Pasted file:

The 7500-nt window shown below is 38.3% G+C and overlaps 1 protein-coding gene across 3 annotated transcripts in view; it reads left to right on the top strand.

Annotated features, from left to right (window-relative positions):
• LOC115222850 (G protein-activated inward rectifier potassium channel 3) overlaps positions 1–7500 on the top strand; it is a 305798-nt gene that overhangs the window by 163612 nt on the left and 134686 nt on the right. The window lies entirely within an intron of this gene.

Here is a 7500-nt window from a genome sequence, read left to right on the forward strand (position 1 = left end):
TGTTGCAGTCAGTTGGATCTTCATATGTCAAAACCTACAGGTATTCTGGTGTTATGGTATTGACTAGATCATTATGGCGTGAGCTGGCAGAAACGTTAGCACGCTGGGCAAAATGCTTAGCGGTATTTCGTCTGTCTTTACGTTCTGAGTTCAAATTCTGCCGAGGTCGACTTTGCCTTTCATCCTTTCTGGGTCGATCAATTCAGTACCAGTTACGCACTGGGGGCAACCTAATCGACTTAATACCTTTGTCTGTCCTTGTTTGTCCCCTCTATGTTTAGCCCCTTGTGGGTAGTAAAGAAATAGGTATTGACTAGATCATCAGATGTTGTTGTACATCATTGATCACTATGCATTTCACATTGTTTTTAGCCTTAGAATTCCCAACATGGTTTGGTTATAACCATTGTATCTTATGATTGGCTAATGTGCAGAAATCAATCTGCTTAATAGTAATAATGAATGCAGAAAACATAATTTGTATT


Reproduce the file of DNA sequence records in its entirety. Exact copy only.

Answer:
The 7500-nt window shown below is 38.3% G+C and overlaps 1 protein-coding gene across 3 annotated transcripts in view; it reads left to right on the top strand.

Annotated features, from left to right (window-relative positions):
• LOC115222850 (G protein-activated inward rectifier potassium channel 3) overlaps positions 1–7500 on the top strand; it is a 305798-nt gene that overhangs the window by 163612 nt on the left and 134686 nt on the right. The window lies entirely within an intron of this gene.

Here is a 7500-nt window from a genome sequence, read left to right on the forward strand (position 1 = left end):
TGTTGCAGTCAGTTGGATCTTCATATGTCAAAACCTACAGGTATTCTGGTGTTATGGTATTGACTAGATCATTATGGCGTGAGCTGGCAGAAACGTTAGCACGCTGGGCAAAATGCTTAGCGGTATTTCGTCTGTCTTTACGTTCTGAGTTCAAATTCTGCCGAGGTCGACTTTGCCTTTCATCCTTTCTGGGTCGATCAATTCAGTACCAGTTACGCACTGGGGGCAACCTAATCGACTTAATACCTTTGTCTGTCCTTGTTTGTCCCCTCTATGTTTAGCCCCTTGTGGGTAGTAAAGAAATAGGTATTGACTAGATCATCAGATGTTGTTGTACATCATTGATCACTATGCATTTCACATTGTTTTTAGCCTTAGAATTCCCAACATGGTTTGGTTATAACCATTGTATCTTATGATTGGCTAATGTGCAGAAATCAATCTGCTTAATAGTAATAATGAATGCAGAAAACATAATTTGTATT